BIOC32 Midterm notes (Lecture 1-12)

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Department
Biological Sciences
Course
BIOC32H3
Professor
Joanne Nash
Semester
Fall

Description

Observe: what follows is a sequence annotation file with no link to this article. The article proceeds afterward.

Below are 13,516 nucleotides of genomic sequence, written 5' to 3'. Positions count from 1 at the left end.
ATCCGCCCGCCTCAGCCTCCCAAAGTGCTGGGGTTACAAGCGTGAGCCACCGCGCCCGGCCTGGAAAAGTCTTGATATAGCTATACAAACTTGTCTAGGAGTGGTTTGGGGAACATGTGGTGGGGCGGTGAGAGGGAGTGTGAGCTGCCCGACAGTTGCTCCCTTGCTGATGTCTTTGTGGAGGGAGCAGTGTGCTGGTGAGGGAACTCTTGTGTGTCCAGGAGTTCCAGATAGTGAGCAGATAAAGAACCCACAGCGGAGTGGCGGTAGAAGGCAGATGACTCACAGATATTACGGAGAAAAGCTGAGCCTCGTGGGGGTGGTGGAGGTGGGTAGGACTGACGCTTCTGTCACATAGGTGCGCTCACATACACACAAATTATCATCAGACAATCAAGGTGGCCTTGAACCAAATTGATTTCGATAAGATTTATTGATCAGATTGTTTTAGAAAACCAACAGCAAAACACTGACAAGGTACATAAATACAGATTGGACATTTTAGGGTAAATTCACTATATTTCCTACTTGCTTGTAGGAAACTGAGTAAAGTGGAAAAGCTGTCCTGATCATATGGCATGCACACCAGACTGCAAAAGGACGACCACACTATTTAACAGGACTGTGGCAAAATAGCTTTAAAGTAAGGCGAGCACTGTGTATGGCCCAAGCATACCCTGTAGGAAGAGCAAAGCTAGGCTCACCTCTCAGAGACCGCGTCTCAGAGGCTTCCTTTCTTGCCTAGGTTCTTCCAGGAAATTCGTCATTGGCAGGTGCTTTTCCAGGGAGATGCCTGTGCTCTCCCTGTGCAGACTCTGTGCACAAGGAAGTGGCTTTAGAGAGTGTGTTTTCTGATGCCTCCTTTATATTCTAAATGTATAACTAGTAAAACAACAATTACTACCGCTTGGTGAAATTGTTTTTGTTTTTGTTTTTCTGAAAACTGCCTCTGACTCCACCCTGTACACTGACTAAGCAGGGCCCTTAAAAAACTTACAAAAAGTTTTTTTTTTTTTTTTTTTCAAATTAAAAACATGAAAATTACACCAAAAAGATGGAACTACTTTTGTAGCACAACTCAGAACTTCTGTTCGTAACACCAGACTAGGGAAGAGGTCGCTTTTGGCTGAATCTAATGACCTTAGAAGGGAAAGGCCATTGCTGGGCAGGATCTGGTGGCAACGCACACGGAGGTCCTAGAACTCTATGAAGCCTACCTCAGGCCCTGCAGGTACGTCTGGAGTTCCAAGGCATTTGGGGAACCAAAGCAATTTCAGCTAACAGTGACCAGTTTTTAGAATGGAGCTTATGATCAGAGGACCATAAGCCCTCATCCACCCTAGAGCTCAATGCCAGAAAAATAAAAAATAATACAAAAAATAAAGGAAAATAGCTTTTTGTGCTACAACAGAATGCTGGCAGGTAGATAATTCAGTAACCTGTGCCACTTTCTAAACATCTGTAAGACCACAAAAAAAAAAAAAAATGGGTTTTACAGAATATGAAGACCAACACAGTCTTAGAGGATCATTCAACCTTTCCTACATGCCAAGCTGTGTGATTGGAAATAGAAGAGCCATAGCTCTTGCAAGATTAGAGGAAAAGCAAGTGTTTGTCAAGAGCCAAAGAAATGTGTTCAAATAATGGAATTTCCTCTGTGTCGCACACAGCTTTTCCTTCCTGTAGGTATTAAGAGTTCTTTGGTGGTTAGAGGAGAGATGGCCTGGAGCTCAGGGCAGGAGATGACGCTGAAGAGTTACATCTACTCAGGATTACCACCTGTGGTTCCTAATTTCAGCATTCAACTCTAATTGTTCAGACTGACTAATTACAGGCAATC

⬛ Lecture 1: Physiology ●Physiology:How the body maintains homeostasis -Level of organisation: Gene→Protein→Pathway→cellular mechanism→cells→Tissues→Organ→Organism ●Homeostasis: Maintain balance between compartment -”Homeo” = similar, “stasis” =condition -Have pathologies when homeostasis fails ●Each compartment is comprised of mixture of different electrolytes (salt), sugars, protein ●Internal changes:Dehydration, temperature, hunger ●External changes: Viruses, antibodies, insulin independent diabetes  Understand human physiology ●1) Apply integrated approach 2) Require for hypothesis 3) Experimental design ➣ Integrated approach: Use different method to address a question -Multi-disciplinary approach spans all cell biology/biochemistry etc ➣ Hypothesis = ”to assume”, needs to be logical and informed based on information available -Need to be testable, depends on technologies available ➣ Non testable hypothesis: Consist variable which cannot be quantified ➣ Experimental design: Important to choose a correct system ●Test tube design: Advantages: Cheap, fast, no infrastructure/ethical issues Disadvantages: Circuit not intact, functioned measurement is less direct (not direct answer) ●Animals design: Advantages: Intact system compared to test tube design, reduced inter-species variability and cost -Similar physiological processes to human (e.g. rodent) -Subjects are exposed to same living environment (reduce inter-species variability) Disadvantages: More simple than human, physiological shortcoming ●Human design: Advantages: Most relevant to hypotheses, medically / scientifically most relevant Disadvantages: Consist variability of race, sex, age and lifestyle -High costs: salaries, organization, infrastructure etc. -High # of replicates needed ●Experimental design factors: -e.g. Different level of training in personnel / constant testing environment -# of replicates per group: Are the statistical reliable / cost problems ➣Interpretation ●Variability between subjects: sex, lifestyles, race ●Psychological bias: Either from patient or experimenter, placebo or double-blind study are needed ●Ethical issues: May have potential health risk to subjects or patients Lecture 2: Properties of Excitable Cells ●(Neuro)Physiologist: Explain animal behaviour using anatomical connections & rules of cellular response ●Biophysicist: Explain rules of cellular response/ physical chemistry and electricity -Uses kinetic models, rules of thermodynamics and electrostatics to test out hypotheses ●Julius Berustein: Proposed the Membrane theory 1) Cells are composed of electrolytic interior, surrounded by membrane which is selectivity permeable to ions 2) Have pre-existing electrical difference of potential across membrane when at rest 3) Cell membrane is selectively permeable to potassium K+ ion at rest 4) High intracellular [K+], Low extracellular [K+] ●Concentration of ions in intracellular and extracellular solutions: -Extracellular environment: High in [Na+] and [Cl-], and some [Ca+] -Intracellular environment: High in [K+] and some protein ●Different ion concentrations create concentration/ chemical gradient between IC and EC -Have plasma membrane separates them -More –ve charge inside the membrane compared to outside ●Water and small non-polar molecules able to pass through membrane ●Large molecules (glucose) = Slow diffusion rate || Impermeable to polar molecules ●Chemical gradient is builded by NA/K ATPase pump ➣ NA/K ATPase: Transport 3 Na+ out and 2 K+ into the cell ●Known as electrogenic pump: Produce net movement of +ve charge outside the cell ●Requires ATP since it’s pumping against chemical gradient, will hydrolysed to ADP ●An active transport in cell membrane ●Electrophysiology: Used to measure membrane potential differences (V )mof cell -Voltmeter: measure the voltage difference between recording and grounding electrode -Measure different voltage between 2 points -Ground electrode: Always 0mV -Electrical gradient: or potential difference, difference in charge between 2 compartments (IC and EC) -Potential difference: Driving forces in electrical gradient -Amount of energy (Joules) that drive movement of ions between 2 compartments ➣ Resting membrane potential ●All cells of body have resting membrane potential ●Muscle and nerve are excitable: Potential can be changed ●Have –ve charge inside cell when it’s at rest ●Resting membrane potential difference (RMP): approx. -70mV -Difference in cell of body in charge in between IC and EC -Na+ channel closed, K+ channels open -No Na+ flux and have K+ efflux at resting potential (K+ leak channel) -can be between -9 (red blood cells), -100mV (neurons of spinal cord) ●Generated by: 1) K+ leak channels 2) NA/K ATPase 3) Impermeable cell membrane ➣Ion Channels ●Ion channels are voltaged-gated, and are selective for specific ions -Open and close in response to changes in voltages -Voltage-sensitive: Open at specific voltages ●K+ leak channels at RMP: K+ channel at -70 mV - -ve charged proteins prevent too many K+ leave from the cell -As more K+ leave the cell, ↓electric potential slowing K+ movement out until equilibrium ➣ Equilibrium potential of NA+ at resting ionof +60mV) ●High [Na+] in EC on chemical gradient = NA+ tends to move inward ●Negative charge in IC on electrical gradient= Na+ tends to move inwards ●+60mV must apply inside the cell to prevent NA+ movement ●Membrane is impermeable to Na+ and have Na/K pump ➣Equilibrium potential of K+ at resting ionof -90mV) ●High [K+] in IC on chemical gradient = K+ tends to move out of the cell ●Negative charge in IC on electrical gradient = K+ tends to move into the cell ● -90mV must apply inside the cell to prevent K+ movement -Concentration of K+ is high inside cell, net charge must be more negative -Concentration (Chemical gradient) influences more than charge (electrical gradient) ➣Forces controlling movement of ions between IC and EC compartments: ●Electrochemical gradient: Combined electrical and chemical gradients ●Resting membrane potential (RMP): Reached when ion influx = ion efflux, at equilibrium ●Ion movement is determined by Equilibrium potential (Eion -EionVoltage that has to apply inside the cell to prevent ion flux -Only apply to Galvanic cell: Cell which permeable to only one ion ➣ Nernst equation: E ion61/ z) log ( [ion]out / [ion] in) ●Used to calculate individual equilibrium potential of ions ●Take account of: 1) Ion concentration 2)Valency 3)Temperature ●61 = the absolute temperature at 37 degree ● z = electrical charge (valency) of ion ➣ Goldman-Hodgkin-Katz equation- by Goldman, Hodgkin and Bernard Katz ●Predicts membrane potential using multiple ions and permeability ●Accounts for permeability of K+, Na+, Cl- Lecture 3: Action Potential ➣Nerve and muscle cells are excitable cells ●Open & close of voltage-gated ion channels cause changes in membrane permeability ●Allow ions to move between IC and EC compartments→ Changes in excitability of cell ●Membrane potential difference: Vm in relation to 0 Depolarization: More towards to 0 ●Hypolarization: More negative than RMP Repolarization: Towards RMP when depolarized ➣Depolarization ●Depolarization mainly due to opening of Na+ channels ●Have 2 gates, only one can be closed at any given time (open and close rapidly) ●Activated when activation gate is closed when Vm = -55mV -Cannot be activated when inactivation gate is closed -Na+ ion only flow into cell when both gates are open ●In RMP: Activation gate closed, inactivation gate is open (No Na+ influx) ●Depolarization: Activation gate opens, Na+ ion influx into cell -Then inactivation gates closes after 0.5ms, no more Na+ flux Two types of K+ channels ●i) Leak Channels: Usually open, responds to -70mV resting membrane potential -Direction of K+ flux depends [K+] in IC and EC ●ii) V-Gated K+ channels: Responds and open at -55mV or less negative (e.g. -40) -Open in response to membrane depolarization -Contribute to repolarization and hyperpolarization of membrane -Open and close slowing ●Changes in membrane potential do not cause much changes in homeostasis -100mV changes in membrane potential = 1 in many K ion enter/leave the cell  Neuron ●Presynaptic axon terminal: Release neurotransmitter, and cause depolarization of postsynaptic mem. ●Changes in membrane potential cause open/close of ion channels ●Graded potential: Electrical signaling in neurons -Amplitude of GP = Directly proportional to strength of triggering signal -GPs decrease in amplitude as move away from stimulus -Spontaneous GP and AP are decreased in Parkinson’s disease ●Strong GPs at trigger zone (Axon hillock) will generate AP -GPs will generate AP when it reaches threshold = Less –ve than -55mV -Na+ channels open and stimulate A.P at threshold ●Action potential always approx. the same size Na+ and K+ channels at Action potential Lecture 4: Action Potential ●Luigi Galvani: Discovered electrical signals from lightening, will cause contraction in dead frog’s leg ●Juilus Berstain: Used differential rheotome to study action potential as negative variation -Also studied in frog nerve muscle preparation -Found out A.P almost completed (~1ms) before muscle contract -Found out time course is independent of stimulus ●Hodgkin and Katz: Discovered negative variation (refer as Overshoot) -Proposed the sodium hypothesis: Reverse RMP by Na+ influx -Predicted A.P in giant squid axon with mathematical model -Unmyelinated axon, Leaky= prone to signal loss, Broad axons = conduct better -Beginning of computational neuroscience -Used Voltage-clamp: Deliver current to maintain particular voltage inside cell -Measure how much current is required to keep voltage from changing -Indicates the amount and direction of ion flow -Discover which ions were responsible for currents -A.P is described as Positive variation: Positive inside the cell to negative outside in AP  Voltage-Gated Na+ and K+ channels ●Most Na+ and K+ channels are located in dendrites and cell body ●Sodium channels (Na+): High conc. in trigger zone and between myelin sheaths in node of Ranvier -No Na+ channels located on myelin sheath ●Same type of ion channels used in graded potential and AP ➣Na+ influx creates a Positive feedback loop ●Depolarization by opening of Na+ channels → Open more voltage-gated Na+ and K+ channels ●AP is generated by opening of many Na+ channels ●Positive feedback loop allows conduction of AP down the axon ●Feedback loops stops: Closing inactivation gate of Na+ channel, slower Na+ influx ➣ Refractory periods of AP ●Second AP cannot be generated, no matter the size of the stimulus (~2ms) ●Vm in Refractory membrane: About -70mV to -90mV ●Due to resetting of Na+ gate to default RMP position: activated open, inactivated gate close ➣Relative refractory period ●Need larger graded potentials for initiate another AP ●Some Na+ channels have resetted, not all of them ●Membrane potential is hyperpolarized: Lower than the RMP ●Significance of refractory periods: -AP will not overlap and move backwards, will move trigger zone → Axon terminal  Coding of Stimulus Intensity ●Graded potential is located in cell body/ dendrites -Able to be added and summate, different from AP ●AP cannot be summate together, always the same amplitude no matter the strength of stimulus -Frequency increase with larger stimulus intensity ( ↑ number of AP per sec) ●Current flow: Flow of AP down the axon ➣Conduction in non-myelinated axon (Local current flow) ●Occurs by Local current flow: 1) Graded potential (above threshold) reaches trigger zone 2) V-gated Na+ channel opens, Na+ influx into axon 3) Positive charge flows into adjacent sections by local current flow 4) New membrane depolarized by current flow from active region 5) No backward conduction due to refractory period -Loss of K+ (efflux) from cytoplasm repolarized membrane ●Channels must all the way down the axon for conducting AP ➣Conduction in myelinated neurons ●Flow of action potential is occurred by saltatory conduction -Saltatory conduction: “Leaping” of current between node of Ranvier ●Myelinated membrane acts as an insulator ●Sodium channels are only located between nodes of Ranvier, not on the myelinated axon -Ion channels don’t open in myelinated sections ●Faster AP rate in myelinated axons: Current leak is prevented by myelin sheath ●Multiple Sclerosis: Demyelinated disease, nerves are damaged due to scarred myelin -Nerve cells in brain and spinal are damaged, inability for nervous system to communicate -AP leaks from the axon, resulting abnormal functioning -Plaques are shown as white spots in MRI scan Lecture 5: Chemical Synapses  Three Signaling mechanism in neuronal signaling i) Graded Potential ii) Action Potential iii) Chemical neurotransmission ●Chemical transmission: Conversion of AP into chemical signal -Signal (neurotransmitter) is released from presynaptic axon terminal -Cause graded potential in dendrites/cell body of target neuron at postsynaptic junction ●Number of neurons in brain: ●Neurons have 10,000 to 150,000 synapses on dendrites and cell bodies ➣ Transfer at Synapse 1) Action potential depolarizes axon terminal 2) Depolarization opens V-gated Ca channels, Ca enters cell 3) Ca entry trigger Exocytosis: Synaptic vesicles fuse with the membrane at active zone -Synaptic vesicles release neurotransmitter into synaptic cleft 4) Neurotransmitter diffuses across the synaptic cleft → Binds with receptor on postsynaptic cell 5) Neurotransmitter binding to receptor → Cellular response in postsynaptic cell ●Receptor activation initiates downstream signaling cascade (Signal transduction) -Different types of receptors activate different signaling cascades: 1) Ionotropic Receptor: Chemical/ ligand-gated ion channels -Activated by neurotransmitter, cause movement of ions -Directly coupled to ion channels, allow movement of ion across postsynaptic membrane -Fast postsynaptic response (~ms), fast to inactive 2) G-Protein coupled receptors (GPCR): -Neurotransmitter binds to GPCR, → Activation of receptor → Receptor activates G protein -Slow synaptic response (mins to days), slow to inactive - Signal is amplified by signal transduction: GP → Amplifying enzyme → Second messengers → Cell responses ●One NT binds to one receptor = Activation of many intracellular signaling molecules ➣Postsynaptic response ● 1) Chemically-gated ion channel activation: (by Ionotropic receptor) NT activates ionic channel → Change in membrane potential → (Activates v-gated ion channel) + Ion channels open → More Na influx → EPSP/ Excitatory depolarization - + More Cl influx /K efflux → IPSP / Inhibitory hyperpolarization ●2) GPCR activation: Activates G-protein coupled receptor → Activated G proteins actives amplifying enzymes + Close v-gated ion channel → Less Na influx → IPSP Inhibitory hyperpolarization + Less K efflux → EPSP Excitatory depolarization -Activation of amplifying enzyme → Second messenger pathway →Response -Modification of existing proteins + Protein synthesis + Cell division + protein movement -EPSP= Excitatory post-synaptic response -EPSP + IPSP: Trigger graded potential, trigger structural change in v-gated channels  Signalling molexules downstream of GPCR ➣G-protein-coupled adenylyl cylase: cAMP system Stimulation ●Adenylate cyclase: Catalyzes conversion of ATP to cAMP First amplifier enzymes of cAMP-mediated signal transduction pathway ●cAMP: Function as second messenger in the system 2+ ●Protein kinase A: Phosphorylates Ca channels and pumps NT binds to receptor → Activate Stimulatory G psotein → Activate adenylyl cyclase Adenylyl cyclase activates cAMP → cAMP activates protein kinase A ➣cAMP system Inhibition: NT activates GPCR → GPCR interacts with G pritein → Inhibit adenylyl cyclase Inhibition of cAMP → Reduced activation of protein kinase A ➣G-protein coupled phospholipase: DAG and IP system 3 Activated GCPR stimulates G →Activates PLC → Produces products of IP and DAG q 3 ●Both IP3 and DAG act as second messengers in different branches: (PLC as amplifying enzyme) 2+ -IP3: Binds to Ca release channels in ER membrane 2+ 2+ -Activate channels to open → Allow Ca efflux from ER → Increase [Cytoplasimic Ca ] 2+ 2+ -Ca acts as third messenger and further activates channels with greater Ca efflux -DAG: either remain in membrane or activates protein kinase C 2+ 2+ - PKC: Ca dependent kinases, increased cytopplasmic Ca trigger PKC moves to membrane ➣ Neurotransmitter Cycling in Presynaptic terminal ●NT are transported back to presynaptic terminal via uptake transporter (via ATP pump) ●Some of the NT are recycled by endocytosis at active zone  Neurotransmitter ➣Neurotransmitter: Classified based by chemical composition: 1) Amines: Synthesized in body, derived from amino acid -Hydrophilic molecules and most biogenic amines are packaged into vesicles -Included Catecholamines: Synthesized from Tyrosine -e.g. Dopamine, adrenaline, noradrenaline - Adrenaline: responsible for fight and flight responses in PNS -Noradrenaline: Only formed in CNS - Neurons that secrete noradrenaline are adrenergic neurons: -Serotonin (5HT): Synthesized from tryptophan → 5HT -Taken up by transporter (active reuptake) → Broken down/ repackaged into SV -Large number of 5HT receptor in hippocampus (Involved in memory) 2) Amino acid: GABA and glutamate -Glutamate: Synthesized from glucose and glutamine, found only in brain -GABA: Synthesized from glutamate -Process of making glutamine and GABA: Glutamine → α -ketoglutarate → Glutamate → GABA -Taken up into presynaptic terminal by transporter (active reuptake) → Broken down 3) Acetylcholine: Synthesized in body, an amine which is not from amino acid -Synthesized from choline and acetyl coenzymes A (acetyl CoA) -Primary neurotransmitter at neuromuscular junction of vertebrates -Acetylcholine in synaptic cleft: Rapidly broken down by enzyme acetylcholinesterase -Broken down in synaptic cleft to prevent prolonged contraction -Choline transport back to axon terminal → Used to make more Ach ➣Biosynthesis and Catabolism of Catacholamines 1) Tyrosine transported into axonal terminals 2) Converted to neurotransmitter by series of enzymes: DOPA → Dopamine → Norepinephrine → Adrenaline -Enzyme content of presynaptic terminals determines which types of NT are formed 3) Neurotransmitter in synaptic cleft is taken back by active transport 4) Excess NT is broken down by enzymes in cytoplasm of presynaptic terminal → Into SV ➣Neurotransmitter binding to Receptor ●Have finite number of receptor: -At low concentration of NT: Linear relationship between [NT] and amount of binded NT -At high concentration of NT: Receptors become saturated, no more NT can bind to receptors ●Maximium # of NT bound to receptor = Maximum downstream effect that NT can cause ●Neurotransmitter bind to different subtypes of receptors: -Receptor subtypes is defined by the NT that binds to it 1) Adrenergic Receptor: Binds by noradrenaline or adrenaline -G protein-coupled receptor, with α and β subtypes (α1 and α2, β1, β2 and β3) -Receptors located in heart, blood vessels, movement of intestines - α1: G protein, Activates PLC, increases DAP, IP3, Ca 2+ q -α2: G irotein, Inhibits adenylyl cyclase and ↓cAMP (inhibit cellular response) -β1, β2 and β3: G srotein, activates adenylyl cyclase and ↑cAMP (excitatory cellular) 2) Dopaminergic Receptor: -Gs protein, activates adenylyl cyclase, ↑cAMP (excitatory cellular response) 2) Dopaminergic receptor: binds by dopamine -G-protein-coupled receptor, D1 and D2 subtypes -High levels of receptors found in brain area that control mood and personality 3) Acetylcholine (Ach) receptor: binds by acetylcholine -Contains ionotropic and GPCR subtypes receptor -Nicotinic receptor: Ionotropic Muscarinic receptor: G-protein coupled receptor -Receptors found in muscle (skeletal), movement control 4) Glutamate receptor: Binds by glutamate -Contains ionotropic and GPCR subtypes receptors -NMDA and AMPA receptor: Ionotropic Metabotropic glutamate receptor: GPCR -GABAergic and glutamatergic receptors are found throughout the brain ●Types of neurons = Type of NT released from axon bouton -NT released can go into blood stream to causes effects (e.g. adrenaline) -Different types of receptor are located in different regions of body  Functions of amine neurotransmitters ●Motor control: Responsible by dopamine, affected by Parkinson’s disease which reduces dopamine ●Mood control: Responsible by dopamine and serotonin ●Motivation/reward pathway and Vomitting: Responsible by dopamine ●Increased 5-HT receptor stimulation: Used as anti-depressants, anti-anxiety, Ecstasy ●Dopamine R agonist: Used to treat Parkinson’s disease, as anti-depressants ●Parkinson’s disease: Due to decreased dopamine, increased glutamate and acetylcholine ●Depression: Due to decreased dopamine and 5HT Drug addiction: Increased dopamine ●Schizophrenia: Increased dopamine Anxiety: Reduced 5HT ●Stress and inosomnia: Increased noradrenaline  Functions of Amino acids neurotransmitter ●Motor control: Responsible by glutamate and GABA ●Learning and memory: Responsible by glutamate ●Huntington’s disease: Increased GABA Epilepsy: Reduced GABA ●Alzheimer’s disease: Increased glutamate, decreased acetylcholine ●GABA receptor agonists: Used to treat epilepsy, bipol